Márki-Zay stated at a press conference that he does not believe he was among the people whose phones were tapped by the government, but he is willing to hand his phone over to Amnesty International’s professionals to check whether it was.

Opposition Parties Call for Transparency on Orbán Govt's Alleged Pegasus Scandal
Opposition Parties Call for Transparency on Orbán Govt's Alleged Pegasus Scandal

The opposition is ready to take "the Hungarian Watergate" to the National Security Committee, but Fidesz stands by its innocence and says the meeting would be unjustified.Continue reading

Still, the Everybody’s Hungary Movement leader brought up nine instances where he believes the government had been watching him, including in 2018 when spyware was allegedly found on his personal laptop.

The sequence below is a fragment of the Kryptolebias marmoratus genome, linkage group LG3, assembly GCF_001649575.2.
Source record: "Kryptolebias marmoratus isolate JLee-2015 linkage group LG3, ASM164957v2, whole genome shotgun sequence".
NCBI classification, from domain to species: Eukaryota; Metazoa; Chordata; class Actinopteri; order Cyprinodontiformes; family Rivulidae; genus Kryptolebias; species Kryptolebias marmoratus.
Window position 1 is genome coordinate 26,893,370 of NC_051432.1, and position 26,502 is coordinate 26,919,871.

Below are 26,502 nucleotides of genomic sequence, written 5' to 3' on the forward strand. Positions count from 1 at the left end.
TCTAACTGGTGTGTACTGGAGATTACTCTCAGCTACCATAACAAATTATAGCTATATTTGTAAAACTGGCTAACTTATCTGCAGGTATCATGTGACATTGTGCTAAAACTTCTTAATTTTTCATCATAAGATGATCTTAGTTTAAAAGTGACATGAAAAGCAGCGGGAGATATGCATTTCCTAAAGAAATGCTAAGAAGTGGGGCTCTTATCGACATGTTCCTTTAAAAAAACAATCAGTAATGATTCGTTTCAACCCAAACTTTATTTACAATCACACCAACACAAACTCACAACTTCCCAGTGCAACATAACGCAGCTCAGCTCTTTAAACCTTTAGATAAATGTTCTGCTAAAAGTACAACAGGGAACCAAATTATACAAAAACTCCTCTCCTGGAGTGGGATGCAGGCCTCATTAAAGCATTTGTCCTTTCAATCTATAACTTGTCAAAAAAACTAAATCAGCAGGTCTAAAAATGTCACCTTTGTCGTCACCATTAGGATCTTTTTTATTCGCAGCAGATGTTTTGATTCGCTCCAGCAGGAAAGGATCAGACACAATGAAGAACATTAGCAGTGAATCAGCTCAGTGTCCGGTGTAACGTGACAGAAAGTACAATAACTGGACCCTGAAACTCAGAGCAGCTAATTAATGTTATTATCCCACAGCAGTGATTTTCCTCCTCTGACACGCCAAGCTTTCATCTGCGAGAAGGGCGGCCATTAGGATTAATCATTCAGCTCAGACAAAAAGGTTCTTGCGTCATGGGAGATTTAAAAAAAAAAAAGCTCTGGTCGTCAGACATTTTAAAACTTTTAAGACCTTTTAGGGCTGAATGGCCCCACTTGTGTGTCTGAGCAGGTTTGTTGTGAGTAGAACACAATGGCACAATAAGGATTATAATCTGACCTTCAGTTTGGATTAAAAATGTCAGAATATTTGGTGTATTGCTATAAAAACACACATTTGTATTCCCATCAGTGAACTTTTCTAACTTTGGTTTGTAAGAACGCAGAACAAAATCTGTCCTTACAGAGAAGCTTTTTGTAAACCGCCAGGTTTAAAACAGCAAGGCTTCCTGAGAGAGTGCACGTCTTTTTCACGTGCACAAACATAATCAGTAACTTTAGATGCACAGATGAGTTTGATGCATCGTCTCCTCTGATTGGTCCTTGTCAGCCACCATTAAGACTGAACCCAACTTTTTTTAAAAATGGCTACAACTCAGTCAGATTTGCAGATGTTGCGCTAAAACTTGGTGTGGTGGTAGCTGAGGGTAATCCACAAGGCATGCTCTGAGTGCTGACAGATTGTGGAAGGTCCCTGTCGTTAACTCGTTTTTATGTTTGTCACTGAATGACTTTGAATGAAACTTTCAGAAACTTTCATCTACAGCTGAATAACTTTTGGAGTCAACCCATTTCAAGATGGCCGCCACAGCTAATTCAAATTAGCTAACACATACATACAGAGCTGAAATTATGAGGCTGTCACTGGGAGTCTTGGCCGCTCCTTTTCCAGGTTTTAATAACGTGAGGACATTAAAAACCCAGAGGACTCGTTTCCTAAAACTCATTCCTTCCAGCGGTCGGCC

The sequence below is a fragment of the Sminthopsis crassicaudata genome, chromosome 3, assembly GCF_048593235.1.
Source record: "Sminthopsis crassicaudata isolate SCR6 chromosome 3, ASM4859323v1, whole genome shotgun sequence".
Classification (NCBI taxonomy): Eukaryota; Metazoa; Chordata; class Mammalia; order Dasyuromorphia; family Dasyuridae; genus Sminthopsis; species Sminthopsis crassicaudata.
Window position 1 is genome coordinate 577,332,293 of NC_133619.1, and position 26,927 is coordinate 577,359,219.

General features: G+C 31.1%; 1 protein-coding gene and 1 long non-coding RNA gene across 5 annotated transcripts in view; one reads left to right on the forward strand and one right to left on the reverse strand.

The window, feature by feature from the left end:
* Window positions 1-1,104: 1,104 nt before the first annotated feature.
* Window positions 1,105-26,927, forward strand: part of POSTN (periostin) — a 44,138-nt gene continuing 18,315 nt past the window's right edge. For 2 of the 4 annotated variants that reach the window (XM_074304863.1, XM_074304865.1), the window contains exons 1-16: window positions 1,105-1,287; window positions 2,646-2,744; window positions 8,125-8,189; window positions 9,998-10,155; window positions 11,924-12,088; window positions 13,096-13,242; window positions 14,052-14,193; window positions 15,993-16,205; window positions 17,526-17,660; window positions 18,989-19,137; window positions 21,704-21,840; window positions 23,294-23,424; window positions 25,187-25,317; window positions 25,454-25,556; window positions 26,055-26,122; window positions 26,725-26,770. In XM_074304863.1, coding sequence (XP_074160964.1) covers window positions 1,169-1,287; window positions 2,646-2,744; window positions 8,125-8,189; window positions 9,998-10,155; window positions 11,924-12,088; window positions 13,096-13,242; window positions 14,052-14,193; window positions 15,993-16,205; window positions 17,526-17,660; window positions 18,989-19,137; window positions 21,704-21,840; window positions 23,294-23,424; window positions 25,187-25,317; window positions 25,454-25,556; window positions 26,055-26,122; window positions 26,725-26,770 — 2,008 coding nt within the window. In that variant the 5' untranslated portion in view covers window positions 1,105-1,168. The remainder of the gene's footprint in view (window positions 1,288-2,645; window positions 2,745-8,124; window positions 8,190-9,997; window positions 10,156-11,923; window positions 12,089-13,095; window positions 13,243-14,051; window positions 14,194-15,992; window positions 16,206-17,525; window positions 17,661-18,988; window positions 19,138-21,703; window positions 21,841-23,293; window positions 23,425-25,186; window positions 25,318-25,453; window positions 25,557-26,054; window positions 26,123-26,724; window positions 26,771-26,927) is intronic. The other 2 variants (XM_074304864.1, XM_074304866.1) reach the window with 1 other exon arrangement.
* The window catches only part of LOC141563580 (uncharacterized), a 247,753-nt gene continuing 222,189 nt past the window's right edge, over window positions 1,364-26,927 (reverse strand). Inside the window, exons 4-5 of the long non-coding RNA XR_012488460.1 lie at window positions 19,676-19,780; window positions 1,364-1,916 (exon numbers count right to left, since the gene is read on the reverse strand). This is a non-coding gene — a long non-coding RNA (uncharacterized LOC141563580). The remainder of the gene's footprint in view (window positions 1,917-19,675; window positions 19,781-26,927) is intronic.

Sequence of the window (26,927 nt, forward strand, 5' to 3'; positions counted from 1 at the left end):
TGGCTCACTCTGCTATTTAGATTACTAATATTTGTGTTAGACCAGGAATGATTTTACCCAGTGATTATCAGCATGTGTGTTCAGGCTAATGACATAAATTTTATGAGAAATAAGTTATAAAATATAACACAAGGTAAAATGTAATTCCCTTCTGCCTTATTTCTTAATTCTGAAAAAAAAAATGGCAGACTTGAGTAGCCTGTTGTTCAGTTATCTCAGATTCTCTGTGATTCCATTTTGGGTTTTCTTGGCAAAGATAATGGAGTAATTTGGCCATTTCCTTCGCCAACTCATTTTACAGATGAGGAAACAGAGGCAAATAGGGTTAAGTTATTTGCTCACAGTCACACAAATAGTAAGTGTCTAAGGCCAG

What is this if not a dictatorship? When conceptual lawsuits exist in court, when the government conducts false hate-spreading campaigns, when an opposition politician only gets 5 minutes to speak on public media, when the authorities eavesdrop on innocent citizens?”

BP Mayor: Gov’t Silence on Pegasus Scandal Equals Guilt

Mayor of Budapest and opposition prime ministerial candidate, Gergely Karácsony, made a Facebook post raising two questions that he would like the government to answer:

Did the Special Service for National Security purchase and use the surveillance software called Pegasus? Did Justice Minister Judit Varga or her predecessor give permission for covert data collection on Mayor György Gémesi or journalists Szabolcs Panyi, András Szabolcs, and Dávid Dercsényi?”